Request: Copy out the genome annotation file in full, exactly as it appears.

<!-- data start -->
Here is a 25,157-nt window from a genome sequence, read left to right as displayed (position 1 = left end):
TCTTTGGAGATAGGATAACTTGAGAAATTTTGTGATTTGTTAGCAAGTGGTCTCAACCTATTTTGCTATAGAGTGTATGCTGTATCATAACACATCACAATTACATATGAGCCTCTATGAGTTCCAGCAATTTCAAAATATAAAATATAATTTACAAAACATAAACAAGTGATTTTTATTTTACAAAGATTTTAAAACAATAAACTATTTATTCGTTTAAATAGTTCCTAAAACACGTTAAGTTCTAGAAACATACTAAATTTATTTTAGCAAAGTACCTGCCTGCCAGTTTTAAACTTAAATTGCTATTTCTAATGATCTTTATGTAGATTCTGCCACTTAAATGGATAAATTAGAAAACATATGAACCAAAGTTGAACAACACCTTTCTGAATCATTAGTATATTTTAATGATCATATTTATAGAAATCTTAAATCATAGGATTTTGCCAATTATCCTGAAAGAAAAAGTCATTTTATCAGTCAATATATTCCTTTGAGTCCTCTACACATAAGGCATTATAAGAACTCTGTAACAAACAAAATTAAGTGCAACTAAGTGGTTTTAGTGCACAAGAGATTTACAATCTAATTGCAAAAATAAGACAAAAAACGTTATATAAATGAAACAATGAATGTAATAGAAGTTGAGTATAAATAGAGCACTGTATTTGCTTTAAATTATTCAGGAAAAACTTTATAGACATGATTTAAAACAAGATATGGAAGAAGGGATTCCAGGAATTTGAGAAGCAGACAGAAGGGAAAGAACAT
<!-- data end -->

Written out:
Here is a 25,157-nt window from a genome sequence, read left to right as displayed (position 1 = left end):
TCTTTGGAGATAGGATAACTTGAGAAATTTTGTGATTTGTTAGCAAGTGGTCTCAACCTATTTTGCTATAGAGTGTATGCTGTATCATAACACATCACAATTACATATGAGCCTCTATGAGTTCCAGCAATTTCAAAATATAAAATATAATTTACAAAACATAAACAAGTGATTTTTATTTTACAAAGATTTTAAAACAATAAACTATTTATTCGTTTAAATAGTTCCTAAAACACGTTAAGTTCTAGAAACATACTAAATTTATTTTAGCAAAGTACCTGCCTGCCAGTTTTAAACTTAAATTGCTATTTCTAATGATCTTTATGTAGATTCTGCCACTTAAATGGATAAATTAGAAAACATATGAACCAAAGTTGAACAACACCTTTCTGAATCATTAGTATATTTTAATGATCATATTTATAGAAATCTTAAATCATAGGATTTTGCCAATTATCCTGAAAGAAAAAGTCATTTTATCAGTCAATATATTCCTTTGAGTCCTCTACACATAAGGCATTATAAGAACTCTGTAACAAACAAAATTAAGTGCAACTAAGTGGTTTTAGTGCACAAGAGATTTACAATCTAATTGCAAAAATAAGACAAAAAACGTTATATAAATGAAACAATGAATGTAATAGAAGTTGAGTATAAATAGAGCACTGTATTTGCTTTAAATTATTCAGGAAAAACTTTATAGACATGATTTAAAACAAGATATGGAAGAAGGGATTCCAGGAATTTGAGAAGCAGACAGAAGGGAAAGAACAT